On Libya: Republican embattled frontrunner Cain’s rambling response adds to his problems


On Libya: Republican embattled frontrunner Cain’s rambling response adds to his problems of inadequate knowledge.
Special to

AFP/Chicago: Republican White House hopeful Herman Cain stumbled badly on Monday (November 14, 2011) in responding to a basic question on Libya, casting further doubt on his ability to revive an embattled campaign.
A five-minute video of Mr. Cain’s rambling response to a question posed by the Milwaukee Journal Sentinel’s editorial board soon rocketed across the blogosphere before being parsed by network television pundits.
“Okay, Libya,” Mr. Cain said before rolling his eyes up and pausing to gather his thoughts after being asked if he agreed or disagreed with Obama’s response to the Libyan uprising.

“President Obama supported the uprising. Correct? President Mr. Obama called for the removal of Gaddafi. Just want to make sure we’re talking about the same thing before I say, ‘yes, I agreed’ or ‘no, I didn’t agree,’” he said.
“I did not agree with the way he handled it for the following reason — no that’s a different one,” the flummoxed Republican contender continued, adding he’s “got all this stuff twirling around in my head.”
Mr. Cain’s inability to answer a direct and relatively simple foreign policy question stunned some pundits, who soon began debating whether it was a more serious gaffe than rival Rick Perry’s “oops” moment at a debate last week, when the Texas governor forgot the third federal department he wanted to shut down.

The gaffe comes as Mr. Cain is fighting to keep his campaign on track amid a spiraling sexual harassment scandal.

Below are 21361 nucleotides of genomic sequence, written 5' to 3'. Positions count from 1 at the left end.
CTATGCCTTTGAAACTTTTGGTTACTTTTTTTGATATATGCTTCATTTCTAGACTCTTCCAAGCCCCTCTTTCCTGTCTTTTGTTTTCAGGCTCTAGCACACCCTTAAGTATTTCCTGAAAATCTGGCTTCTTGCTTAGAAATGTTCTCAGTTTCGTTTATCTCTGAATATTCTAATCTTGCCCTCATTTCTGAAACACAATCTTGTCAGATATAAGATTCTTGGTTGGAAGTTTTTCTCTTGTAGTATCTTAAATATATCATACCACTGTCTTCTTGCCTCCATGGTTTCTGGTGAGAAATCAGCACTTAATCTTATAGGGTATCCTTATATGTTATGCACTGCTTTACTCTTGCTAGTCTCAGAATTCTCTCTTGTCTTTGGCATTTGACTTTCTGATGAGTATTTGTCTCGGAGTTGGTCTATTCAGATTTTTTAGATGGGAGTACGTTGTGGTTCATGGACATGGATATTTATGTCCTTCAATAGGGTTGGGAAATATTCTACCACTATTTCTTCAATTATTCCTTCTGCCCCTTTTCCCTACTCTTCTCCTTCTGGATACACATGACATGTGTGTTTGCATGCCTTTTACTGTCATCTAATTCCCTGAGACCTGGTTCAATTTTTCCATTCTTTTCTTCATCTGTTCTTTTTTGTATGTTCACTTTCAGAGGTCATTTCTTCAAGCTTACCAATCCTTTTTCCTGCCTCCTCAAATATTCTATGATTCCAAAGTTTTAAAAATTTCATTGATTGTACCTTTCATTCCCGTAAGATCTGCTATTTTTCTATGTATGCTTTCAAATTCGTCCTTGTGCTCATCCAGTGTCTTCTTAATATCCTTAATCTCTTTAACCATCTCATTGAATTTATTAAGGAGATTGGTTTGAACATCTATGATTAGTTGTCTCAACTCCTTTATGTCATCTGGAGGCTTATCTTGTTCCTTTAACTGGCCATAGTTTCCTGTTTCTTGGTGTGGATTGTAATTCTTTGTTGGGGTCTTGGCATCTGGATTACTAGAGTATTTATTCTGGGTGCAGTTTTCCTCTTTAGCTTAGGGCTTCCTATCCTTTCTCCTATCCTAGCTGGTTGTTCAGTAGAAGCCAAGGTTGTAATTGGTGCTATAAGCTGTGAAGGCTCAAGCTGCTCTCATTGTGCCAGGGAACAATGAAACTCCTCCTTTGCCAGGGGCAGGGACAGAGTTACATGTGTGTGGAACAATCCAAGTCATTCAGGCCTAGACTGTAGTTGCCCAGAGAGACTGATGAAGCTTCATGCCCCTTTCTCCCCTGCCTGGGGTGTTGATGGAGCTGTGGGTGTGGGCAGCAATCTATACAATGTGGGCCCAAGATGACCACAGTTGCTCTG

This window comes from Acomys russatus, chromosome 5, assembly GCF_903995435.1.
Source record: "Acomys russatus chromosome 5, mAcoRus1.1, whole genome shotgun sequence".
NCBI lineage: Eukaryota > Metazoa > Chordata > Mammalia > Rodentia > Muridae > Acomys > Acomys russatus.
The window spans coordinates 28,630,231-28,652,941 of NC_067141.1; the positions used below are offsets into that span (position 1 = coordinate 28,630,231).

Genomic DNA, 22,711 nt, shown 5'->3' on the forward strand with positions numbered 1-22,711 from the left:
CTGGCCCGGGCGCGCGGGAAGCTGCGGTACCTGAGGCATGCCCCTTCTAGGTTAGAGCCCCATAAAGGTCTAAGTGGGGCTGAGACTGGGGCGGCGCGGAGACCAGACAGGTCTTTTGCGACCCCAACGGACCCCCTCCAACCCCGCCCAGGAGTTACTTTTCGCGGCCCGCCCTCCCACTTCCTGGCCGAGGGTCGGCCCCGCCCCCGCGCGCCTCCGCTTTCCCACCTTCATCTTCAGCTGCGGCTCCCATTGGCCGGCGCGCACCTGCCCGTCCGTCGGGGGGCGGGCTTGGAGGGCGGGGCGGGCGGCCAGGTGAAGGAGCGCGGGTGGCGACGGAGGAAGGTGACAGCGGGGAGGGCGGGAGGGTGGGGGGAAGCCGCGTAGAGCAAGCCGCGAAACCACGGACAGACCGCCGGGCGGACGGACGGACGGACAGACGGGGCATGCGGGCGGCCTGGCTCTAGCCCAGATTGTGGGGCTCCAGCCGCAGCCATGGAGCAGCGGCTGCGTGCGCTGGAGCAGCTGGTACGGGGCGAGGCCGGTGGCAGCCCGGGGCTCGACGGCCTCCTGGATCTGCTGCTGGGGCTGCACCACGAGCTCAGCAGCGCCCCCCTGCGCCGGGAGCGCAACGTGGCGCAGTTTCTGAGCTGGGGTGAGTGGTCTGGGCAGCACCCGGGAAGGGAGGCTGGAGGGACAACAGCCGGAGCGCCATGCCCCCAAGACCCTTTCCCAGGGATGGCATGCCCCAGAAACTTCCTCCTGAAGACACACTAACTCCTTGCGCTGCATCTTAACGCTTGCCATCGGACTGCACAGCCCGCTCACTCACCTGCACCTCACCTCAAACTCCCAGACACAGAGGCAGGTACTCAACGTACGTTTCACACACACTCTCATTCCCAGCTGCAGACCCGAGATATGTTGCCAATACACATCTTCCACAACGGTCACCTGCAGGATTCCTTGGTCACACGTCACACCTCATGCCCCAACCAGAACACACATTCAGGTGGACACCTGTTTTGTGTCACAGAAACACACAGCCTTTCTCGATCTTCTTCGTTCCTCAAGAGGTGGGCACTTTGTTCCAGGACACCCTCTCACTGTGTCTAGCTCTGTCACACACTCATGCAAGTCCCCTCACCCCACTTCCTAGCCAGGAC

Mr. Cain’s wife Gloria came out in defense of her husband Monday, telling Fox News that he “totally respects women” and that she does not believe his four accusers.
Asked about the allegations, she said, “that’s not Herman” who would have harassed women, adding, “He would have to have a split personality to do the things that were said.”
Gloria Cain said she believed in her husband’s campaign as well.
“I think he would be a great president,” the told Fox. “I think he would try to make a difference.”
Regarding one accuser, Sharon Bialek, who went public with her allegations, Gloria Cain said, “I totally don’t believe her.”
Monday’s gaffe is a far more serious problem for his campaign, conservative columnist and Fox News contributor Michelle Malkin wrote on her blog.
“The real Cain scandal: He can barely form a coherent thought on Libya when put on the spot,” Ms. Malkin wrote.
“Tried to give him the benefit of the doubt. But like Rick Perry, Herman Cain is just not ready for prime time.”
The former head of the Godfather’s Pizza chain, who has never before held elected office, had been polling a tight second to win the Republican nomination ever since Mr. Perry’s support collapsed in early October following poor debate performances.
But at least one opinion poll on Monday showed Mr. Cain sliding in the public’s standing, after two steady weeks of media scrutiny over allegations he sexually harassed various women while at the helm of a Washington, D.C. trade lobby group during the 1990s.
Mr. Cain told the newspaper board that his inability to provide a “yes or no answer” to the newspaper’s editorial board was because he’s a “much more deliberate problem — decision maker.”
“Some people say as president you’re supposed to know everything. No you don’t,” Mr. Cain told the editorial board.
“I believe in having all the information, as much of it as I possibly can, rather than making a decision or statement about whether I totally agree or disagree when I wasn’t privy to the situation.
“I’m not trying to hedge on the questions. It’s just that’s my nature as a businessman,” he continued. “I need to know the facts as much as possible. I need to hear all the alternatives.”
When questioned by reporters later Monday, Mr. Cain appeared shocked that the interview was an issue.
“It was a pause. That’s all it was — good grief!” he said.

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